1. He does – I spent two hours discussing this with him as I was privileged to be asked to give evidence to his report. He argues that it would be core police business even if we had the best, most well resourced health system that gave a proper focus to MH parity of esteem issues – he’s quite right to do so, in my opinion. Not all MH emergencies are preventable and many of them will involve threats and risks that only the police are equipped, trained or legall empowered to handle. As such, his argument is “core police business” and once you accept that fact, the next step is to train for the reality of having to deliver upon it – whether you police an area with good, bad or indifferent MH services. I think he’s right – in fact, he and I agreed about most things we discussed!

      1. I read his report cover to cover for my essay and I agree, it was very well written and researched what was interesting was the view from the London Ambulance Service that again the police should be the primary emergency service responding to mental health issues within the community, I didn’t realise their staff hardly get any training at all in mental health. Like you say we just need more training in mental health than we currently receive.

  3. Ideally ill people should not be in police cells – although some may require that level of security because of the individual circumstances of the case and or nature of offence. I accept that the police are often left to fill the gap, but that is exactly what it is, a gap. In terms of COP 10.22 often there is simply no where that is available & we have a POS in my area.

    Often the circumstances preclude a relative or friend or family from helping & anyway they assume that the state (NHS/LA/MOJ/MOD/POLICE etc) will provide somewhere appropriate for someone in crisis/need. These palces simply do not exist & even when they did they where provide/commissioned in such away that “risk assessment” allowed them to say no thanks as the risks are too high to be safely managed! Residential Care homes again require a process to access them, usually including a financial assessment & one of need & then a budget application etc. Again not a straight forward process nor one that meets crisis. A couple of years ago I tried to access a LA residential care home using the NAA. The manager & staff of the home & some of my bosses could not comprehend the matter. Remeber sometimes others see the solution to a problem as a MHA Assessment, even when this is inappropriate. However I agree the police station should not be the first option – but there is no other option sometimes.

    I would like to reassure you that in terms of COP 22.13 – often patients are returned without police assitance. i accept that it might not fell like that & I canm offer no figures. But I know it does happen & I have done it. However I suspect that all NHS MH Trusts have policies that mean they report missing patients to the police & they & relatives expect the police to look for & assist with returning the person. again it depends on th ecircumstances & gets a little more grey when the police have had recent contact with, or are involved with the missing/AWOL patient.

    Its together that we need to fill the gaps & seek to deliver a service that can meet the demand. I would like to say that “I’m with Nick on this” – but as welcome as Nick’s words were yesterday, I see no real action or £s to improve things on the frontline, other than the continued efforts of individuals like mentalhealthcop. 🙂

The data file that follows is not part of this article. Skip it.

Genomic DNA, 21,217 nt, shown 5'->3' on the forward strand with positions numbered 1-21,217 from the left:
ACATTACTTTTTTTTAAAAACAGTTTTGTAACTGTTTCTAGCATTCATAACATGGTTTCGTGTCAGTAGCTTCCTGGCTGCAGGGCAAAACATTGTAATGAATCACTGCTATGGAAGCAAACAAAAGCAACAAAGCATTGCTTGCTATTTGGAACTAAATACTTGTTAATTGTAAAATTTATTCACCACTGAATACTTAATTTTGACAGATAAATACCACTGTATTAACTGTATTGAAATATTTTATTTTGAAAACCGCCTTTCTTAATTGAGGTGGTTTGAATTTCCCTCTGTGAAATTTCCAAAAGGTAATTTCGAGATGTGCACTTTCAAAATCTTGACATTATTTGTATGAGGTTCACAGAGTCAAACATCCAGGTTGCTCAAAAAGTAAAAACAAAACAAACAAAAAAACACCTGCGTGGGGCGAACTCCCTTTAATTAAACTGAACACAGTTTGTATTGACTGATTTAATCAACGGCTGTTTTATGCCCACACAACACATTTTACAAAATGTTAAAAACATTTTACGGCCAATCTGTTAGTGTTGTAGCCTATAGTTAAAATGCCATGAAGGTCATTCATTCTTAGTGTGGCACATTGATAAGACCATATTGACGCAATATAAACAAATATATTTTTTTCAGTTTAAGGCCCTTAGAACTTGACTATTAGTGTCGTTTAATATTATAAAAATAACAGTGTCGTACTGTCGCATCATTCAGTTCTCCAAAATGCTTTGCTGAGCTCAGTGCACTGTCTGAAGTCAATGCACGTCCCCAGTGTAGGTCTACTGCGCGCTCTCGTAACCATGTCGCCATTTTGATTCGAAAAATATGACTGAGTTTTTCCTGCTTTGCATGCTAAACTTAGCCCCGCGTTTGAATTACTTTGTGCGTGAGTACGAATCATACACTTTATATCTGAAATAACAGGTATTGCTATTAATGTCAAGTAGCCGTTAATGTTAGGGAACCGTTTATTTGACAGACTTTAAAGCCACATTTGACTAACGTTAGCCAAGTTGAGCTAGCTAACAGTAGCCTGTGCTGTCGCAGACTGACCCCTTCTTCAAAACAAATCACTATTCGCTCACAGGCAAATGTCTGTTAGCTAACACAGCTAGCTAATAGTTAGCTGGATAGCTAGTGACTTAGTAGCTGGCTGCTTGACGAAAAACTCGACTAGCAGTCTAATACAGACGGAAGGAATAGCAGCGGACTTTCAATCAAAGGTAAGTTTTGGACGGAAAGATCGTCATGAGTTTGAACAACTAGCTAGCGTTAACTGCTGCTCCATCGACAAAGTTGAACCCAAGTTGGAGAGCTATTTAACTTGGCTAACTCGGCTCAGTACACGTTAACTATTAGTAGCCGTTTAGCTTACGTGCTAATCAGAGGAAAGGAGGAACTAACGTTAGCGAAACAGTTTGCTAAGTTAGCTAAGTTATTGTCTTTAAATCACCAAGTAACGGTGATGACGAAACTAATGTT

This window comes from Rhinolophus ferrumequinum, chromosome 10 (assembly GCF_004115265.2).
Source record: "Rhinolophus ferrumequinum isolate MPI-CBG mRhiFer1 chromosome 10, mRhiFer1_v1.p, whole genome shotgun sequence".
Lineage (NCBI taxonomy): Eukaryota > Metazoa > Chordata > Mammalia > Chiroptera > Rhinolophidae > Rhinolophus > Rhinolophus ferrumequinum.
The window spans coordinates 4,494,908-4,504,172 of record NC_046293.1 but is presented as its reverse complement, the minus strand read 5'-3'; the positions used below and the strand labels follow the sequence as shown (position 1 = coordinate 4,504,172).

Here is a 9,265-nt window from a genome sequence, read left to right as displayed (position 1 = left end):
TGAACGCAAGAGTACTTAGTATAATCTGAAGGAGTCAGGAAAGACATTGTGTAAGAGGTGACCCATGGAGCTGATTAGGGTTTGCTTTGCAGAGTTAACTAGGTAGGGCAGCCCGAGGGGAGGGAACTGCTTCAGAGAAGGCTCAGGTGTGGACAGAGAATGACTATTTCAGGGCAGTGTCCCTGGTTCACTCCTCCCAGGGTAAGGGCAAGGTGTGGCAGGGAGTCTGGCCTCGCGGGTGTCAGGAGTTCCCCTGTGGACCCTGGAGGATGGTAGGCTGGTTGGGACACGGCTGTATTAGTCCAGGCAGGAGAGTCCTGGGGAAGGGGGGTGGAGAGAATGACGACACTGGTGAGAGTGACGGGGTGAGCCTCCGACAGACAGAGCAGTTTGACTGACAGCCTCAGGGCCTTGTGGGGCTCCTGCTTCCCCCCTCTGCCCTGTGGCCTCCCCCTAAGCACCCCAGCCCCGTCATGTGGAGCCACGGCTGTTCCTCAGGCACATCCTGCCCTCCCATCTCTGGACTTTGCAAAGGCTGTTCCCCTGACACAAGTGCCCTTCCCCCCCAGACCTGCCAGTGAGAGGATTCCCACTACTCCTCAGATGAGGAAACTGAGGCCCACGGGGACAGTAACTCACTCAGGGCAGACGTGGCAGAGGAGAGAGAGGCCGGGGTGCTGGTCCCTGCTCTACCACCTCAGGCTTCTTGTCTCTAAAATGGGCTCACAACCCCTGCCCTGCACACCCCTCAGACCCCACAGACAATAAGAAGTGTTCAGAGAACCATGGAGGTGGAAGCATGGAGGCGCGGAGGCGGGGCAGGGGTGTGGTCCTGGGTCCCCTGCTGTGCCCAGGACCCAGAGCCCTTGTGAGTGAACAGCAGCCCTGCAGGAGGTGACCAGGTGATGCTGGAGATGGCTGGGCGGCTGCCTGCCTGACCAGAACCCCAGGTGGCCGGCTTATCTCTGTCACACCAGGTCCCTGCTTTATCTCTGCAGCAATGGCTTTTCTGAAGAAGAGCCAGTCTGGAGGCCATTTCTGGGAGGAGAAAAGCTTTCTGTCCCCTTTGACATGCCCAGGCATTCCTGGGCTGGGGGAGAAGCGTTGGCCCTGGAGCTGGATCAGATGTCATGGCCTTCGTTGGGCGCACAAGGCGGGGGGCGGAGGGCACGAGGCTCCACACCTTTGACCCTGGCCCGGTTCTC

4. Actually from a relatives and carers point of view it is as much a nightmare for them when NHS staff report a patient as missing as it is for the police . In fact more so. Because the police will contact the relative – often repeatedly night and day- to try and find the whereabouts of same said missing person. The relative often doesnt know and certainly doesnt have the resources to track.

    And very often huge amounts of unnecessary anxiety is caused when patients are simply late back to a setting and NHS protocol kicks in without much thought. 10 mins late and so report to the police. Ward pts are threatened with this by staff with no thought as to what happen when police are called and the knock on effects.

    The carers of someone I know – whose mother often goes ‘missing’ by the definition of MH services- have been called up to 18 times in a 36 hr period night and day to try find her. They are used to her disappearing and have never reported her as missing as this is normal behaviour for her, Buy apparently their intimate knowledge of these behaviours dont count for anything. They have got to the point of slamming the phone down on the police and accusing them of harassment as they now take the position that to notify them once is Ok but to contact them repeatedly solely to contain police and services anxieties is certainly not.

    1. I am not sure it falls to me to defend NHS or Police colleagues & I don’t hear to many of them defending social workers/AMHPs – often quite the opposite. While I can see & understand your point of view, in the circumstances as you describe them. I suspect that when patients going missing, even for a short periods of time, the NHS & Police are damned if they do & damned they don’t follow policy & procedure, particularly when something untoward has occurred. Again it is a very imperfect system that struggles to cope with the needs & individual circumstances of users & their carers/families.